What Is Your Net Promoter Score?

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Regardless of your industry, it’s never been more important to understand your customer loyalty and satisfaction. How happy are your existing customers, and are you on the right track to creating loyal superfans? One way to measure this is through your Net Promoter Score (NPS).

The Net Promoter Score (NPS) is a way to calculate customer satisfaction and how likely customers are to stay loyal to your company. This is one of the most important metrics you can track for your business, and it helps you achieve a better customer experience. Not only can your NPS predict business growth or indicate that you need a new strategy, but it gives you a clear glimpse into your customers’ impression of your brand. 

Your customer experience has never been more essential. In fact, just a 10% increase in customer retention leads to a 30% increase in your overall company value. This statistic means you need to pay close attention to your NPS score so you have a greater understanding of your current standing with customers. 

Your Net Promoter Score is relatively easy to calculate on your own, so there’s no reason not to include it in your larger strategy. In this guide, we’ll explain how to calculate your NPS score as well as all of the factors that go into the final number. Ultimately, it’s all about finding ways to adapt to your customer’s needs and expectations. 

What Is The Net Promoter Score?

First, let’s define what a Net Promoter Score even is (plus why it matters to your brand). In simple terms, NPS score is a customer loyalty measurement. By asking customers how likely they are to recommend your product or service to others on a scale of 0-10, you can get a general understanding of how users feel about your brand.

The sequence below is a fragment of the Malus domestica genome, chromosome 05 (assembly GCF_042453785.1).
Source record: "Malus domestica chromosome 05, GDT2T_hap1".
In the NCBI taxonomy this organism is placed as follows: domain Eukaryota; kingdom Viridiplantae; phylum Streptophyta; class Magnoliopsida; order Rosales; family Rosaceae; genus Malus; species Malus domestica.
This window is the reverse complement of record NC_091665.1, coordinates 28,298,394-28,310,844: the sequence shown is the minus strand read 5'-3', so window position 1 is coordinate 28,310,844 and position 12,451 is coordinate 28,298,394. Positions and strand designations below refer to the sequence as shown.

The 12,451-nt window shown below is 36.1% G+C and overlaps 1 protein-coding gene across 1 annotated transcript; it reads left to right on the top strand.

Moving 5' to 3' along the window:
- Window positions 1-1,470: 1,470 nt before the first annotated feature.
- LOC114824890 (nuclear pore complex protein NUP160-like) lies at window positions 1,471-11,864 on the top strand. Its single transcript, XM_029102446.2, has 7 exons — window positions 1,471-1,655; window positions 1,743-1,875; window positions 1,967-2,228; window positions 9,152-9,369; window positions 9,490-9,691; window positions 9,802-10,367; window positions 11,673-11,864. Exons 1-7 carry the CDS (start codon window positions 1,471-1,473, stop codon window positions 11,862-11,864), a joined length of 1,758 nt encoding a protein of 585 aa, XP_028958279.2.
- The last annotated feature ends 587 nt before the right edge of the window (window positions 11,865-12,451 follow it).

You’ve likely encountered NPS score questions with other brands without even realizing it. They often happen after a customer service interaction or after making a purchase, but they’re an important part of the entire customer journey. The premise is simple: by asking customers how likely they are to recommend the product/company/service to a friend, businesses can improve their experience, support, delivery, and so on. 

There are a few different NPS survey question examples you’ll encounter:

  • 1. How likely are you to recommend our company to a friend or colleague?
  • 2. How would you rate your experience with our company?
  • 3. How likely are you to recommend this workplace to a friend or colleague?
  • 4. How well does our product meet your needs?

Every brand wants enthusiastic superfans. These are the most loyal customers who are passionate about sharing their favorite products, services, and brands. A high NPS score indicates you’re on the right track, while a low score means changes still need to be made. 

How Do You Calculate Your NPS Score?

Next, how do you calculate your Net Promoter Score for yourself? You don’t need any complicated statistics or research experience to figure this out quickly. It’s simply the percentage of promoters minus the number of detractors. What do these terms mean? 

  • Detractor (0-6): A detractor is anyone who gives a rating of 0 – 6 in response to your “would you recommend…” question. These responders are not likely to recommend your company or product to others, and they won’t likely make another purchase. 
  • Passives (7-8): Anyone who answers with a 7 or 8 is not actively recommending the brand, but they also aren’t likely to leave a negative review. These are close to becoming promoters. 
  • Promoters (9-10): A promoter is a superfan who is amongst the brand’s most enthusiastic customers. They’re likely to refer others and fuel company growth. 

As you can tell from the calculation (promoters – detractors), the passive responses don’t affect your score. These middle-ground answers aren’t strong enough either way, but that doesn’t mean they can’t be swayed to become promoters in the future with the right strategy. 

Ultimately, your NPS score is a number from -100 to 100. If your score is negative, you have more detractors than promoters. If your score is positive, you have more promoters than detractors. With numbers this clear, it’s easy to see why your NPS is such a valuable metric. 

To see an example of this score in action, look at one of the companies pushing the limits of NPS scores. Tesla, the leading electric car manufacturer, reportedly has an NPS score of over 90. Frequently ranking at the top in car owner satisfaction surveys, 91% of Tesla owners said they would “recommend” the brand or “buy the product again.” Though far from the norm, it’s easy to see how investing in your customers and your product pays off with your NPS score.